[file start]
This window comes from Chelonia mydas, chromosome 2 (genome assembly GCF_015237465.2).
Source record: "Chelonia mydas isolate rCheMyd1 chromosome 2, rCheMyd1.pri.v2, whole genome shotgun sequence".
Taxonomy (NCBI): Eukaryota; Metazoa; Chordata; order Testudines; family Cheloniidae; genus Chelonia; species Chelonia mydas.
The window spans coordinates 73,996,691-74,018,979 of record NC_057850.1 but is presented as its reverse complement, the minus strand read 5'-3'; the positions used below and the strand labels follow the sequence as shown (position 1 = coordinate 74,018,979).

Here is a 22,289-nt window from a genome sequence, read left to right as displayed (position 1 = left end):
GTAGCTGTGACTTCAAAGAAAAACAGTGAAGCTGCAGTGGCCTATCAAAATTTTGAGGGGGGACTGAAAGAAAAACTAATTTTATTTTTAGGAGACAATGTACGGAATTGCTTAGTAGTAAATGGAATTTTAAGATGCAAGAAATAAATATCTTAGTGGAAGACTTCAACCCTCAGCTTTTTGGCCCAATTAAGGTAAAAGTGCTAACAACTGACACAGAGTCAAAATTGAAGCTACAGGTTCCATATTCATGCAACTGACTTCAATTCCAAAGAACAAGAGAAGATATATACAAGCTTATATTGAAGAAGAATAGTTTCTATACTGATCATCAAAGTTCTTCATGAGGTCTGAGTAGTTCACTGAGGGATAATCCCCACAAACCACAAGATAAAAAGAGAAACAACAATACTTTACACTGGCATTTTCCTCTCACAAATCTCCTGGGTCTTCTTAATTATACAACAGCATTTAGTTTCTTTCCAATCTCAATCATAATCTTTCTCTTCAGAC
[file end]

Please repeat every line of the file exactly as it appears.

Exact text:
This window comes from Chelonia mydas, chromosome 2 (genome assembly GCF_015237465.2).
Source record: "Chelonia mydas isolate rCheMyd1 chromosome 2, rCheMyd1.pri.v2, whole genome shotgun sequence".
Taxonomy (NCBI): Eukaryota; Metazoa; Chordata; order Testudines; family Cheloniidae; genus Chelonia; species Chelonia mydas.
The window spans coordinates 73,996,691-74,018,979 of record NC_057850.1 but is presented as its reverse complement, the minus strand read 5'-3'; the positions used below and the strand labels follow the sequence as shown (position 1 = coordinate 74,018,979).

Here is a 22,289-nt window from a genome sequence, read left to right as displayed (position 1 = left end):
GTAGCTGTGACTTCAAAGAAAAACAGTGAAGCTGCAGTGGCCTATCAAAATTTTGAGGGGGGACTGAAAGAAAAACTAATTTTATTTTTAGGAGACAATGTACGGAATTGCTTAGTAGTAAATGGAATTTTAAGATGCAAGAAATAAATATCTTAGTGGAAGACTTCAACCCTCAGCTTTTTGGCCCAATTAAGGTAAAAGTGCTAACAACTGACACAGAGTCAAAATTGAAGCTACAGGTTCCATATTCATGCAACTGACTTCAATTCCAAAGAACAAGAGAAGATATATACAAGCTTATATTGAAGAAGAATAGTTTCTATACTGATCATCAAAGTTCTTCATGAGGTCTGAGTAGTTCACTGAGGGATAATCCCCACAAACCACAAGATAAAAAGAGAAACAACAATACTTTACACTGGCATTTTCCTCTCACAAATCTCCTGGGTCTTCTTAATTATACAACAGCATTTAGTTTCTTTCCAATCTCAATCATAATCTTTCTCTTCAGAC